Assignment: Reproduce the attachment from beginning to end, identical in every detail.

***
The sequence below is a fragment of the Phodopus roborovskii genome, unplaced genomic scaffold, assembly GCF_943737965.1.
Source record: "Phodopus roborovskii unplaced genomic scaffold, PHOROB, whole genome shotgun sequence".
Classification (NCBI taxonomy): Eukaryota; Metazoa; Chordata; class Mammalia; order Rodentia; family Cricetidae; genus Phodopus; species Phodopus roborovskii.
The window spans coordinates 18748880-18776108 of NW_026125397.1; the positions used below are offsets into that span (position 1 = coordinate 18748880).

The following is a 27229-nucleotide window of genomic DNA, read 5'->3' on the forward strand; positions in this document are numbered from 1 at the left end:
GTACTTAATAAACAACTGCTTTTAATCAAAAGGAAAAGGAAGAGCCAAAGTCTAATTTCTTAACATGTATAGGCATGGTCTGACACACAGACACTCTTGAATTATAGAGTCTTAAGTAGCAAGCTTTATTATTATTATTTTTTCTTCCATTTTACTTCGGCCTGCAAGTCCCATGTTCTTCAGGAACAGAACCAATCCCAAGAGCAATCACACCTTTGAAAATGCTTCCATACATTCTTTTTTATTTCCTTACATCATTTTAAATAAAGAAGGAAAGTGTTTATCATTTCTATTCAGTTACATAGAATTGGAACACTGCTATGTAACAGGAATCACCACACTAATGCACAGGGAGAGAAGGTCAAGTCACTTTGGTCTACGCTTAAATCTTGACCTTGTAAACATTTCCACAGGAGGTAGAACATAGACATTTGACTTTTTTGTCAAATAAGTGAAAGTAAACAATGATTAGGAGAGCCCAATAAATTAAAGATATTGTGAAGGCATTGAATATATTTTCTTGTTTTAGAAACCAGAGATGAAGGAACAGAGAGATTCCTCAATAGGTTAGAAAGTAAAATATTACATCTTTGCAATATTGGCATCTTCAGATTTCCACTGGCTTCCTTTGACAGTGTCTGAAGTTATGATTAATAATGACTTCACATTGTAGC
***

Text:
The sequence below is a fragment of the Phodopus roborovskii genome, unplaced genomic scaffold, assembly GCF_943737965.1.
Source record: "Phodopus roborovskii unplaced genomic scaffold, PHOROB, whole genome shotgun sequence".
Classification (NCBI taxonomy): Eukaryota; Metazoa; Chordata; class Mammalia; order Rodentia; family Cricetidae; genus Phodopus; species Phodopus roborovskii.
The window spans coordinates 18748880-18776108 of NW_026125397.1; the positions used below are offsets into that span (position 1 = coordinate 18748880).

The following is a 27229-nucleotide window of genomic DNA, read 5'->3' on the forward strand; positions in this document are numbered from 1 at the left end:
GTACTTAATAAACAACTGCTTTTAATCAAAAGGAAAAGGAAGAGCCAAAGTCTAATTTCTTAACATGTATAGGCATGGTCTGACACACAGACACTCTTGAATTATAGAGTCTTAAGTAGCAAGCTTTATTATTATTATTTTTTCTTCCATTTTACTTCGGCCTGCAAGTCCCATGTTCTTCAGGAACAGAACCAATCCCAAGAGCAATCACACCTTTGAAAATGCTTCCATACATTCTTTTTTATTTCCTTACATCATTTTAAATAAAGAAGGAAAGTGTTTATCATTTCTATTCAGTTACATAGAATTGGAACACTGCTATGTAACAGGAATCACCACACTAATGCACAGGGAGAGAAGGTCAAGTCACTTTGGTCTACGCTTAAATCTTGACCTTGTAAACATTTCCACAGGAGGTAGAACATAGACATTTGACTTTTTTGTCAAATAAGTGAAAGTAAACAATGATTAGGAGAGCCCAATAAATTAAAGATATTGTGAAGGCATTGAATATATTTTCTTGTTTTAGAAACCAGAGATGAAGGAACAGAGAGATTCCTCAATAGGTTAGAAAGTAAAATATTACATCTTTGCAATATTGGCATCTTCAGATTTCCACTGGCTTCCTTTGACAGTGTCTGAAGTTATGATTAATAATGACTTCACATTGTAGC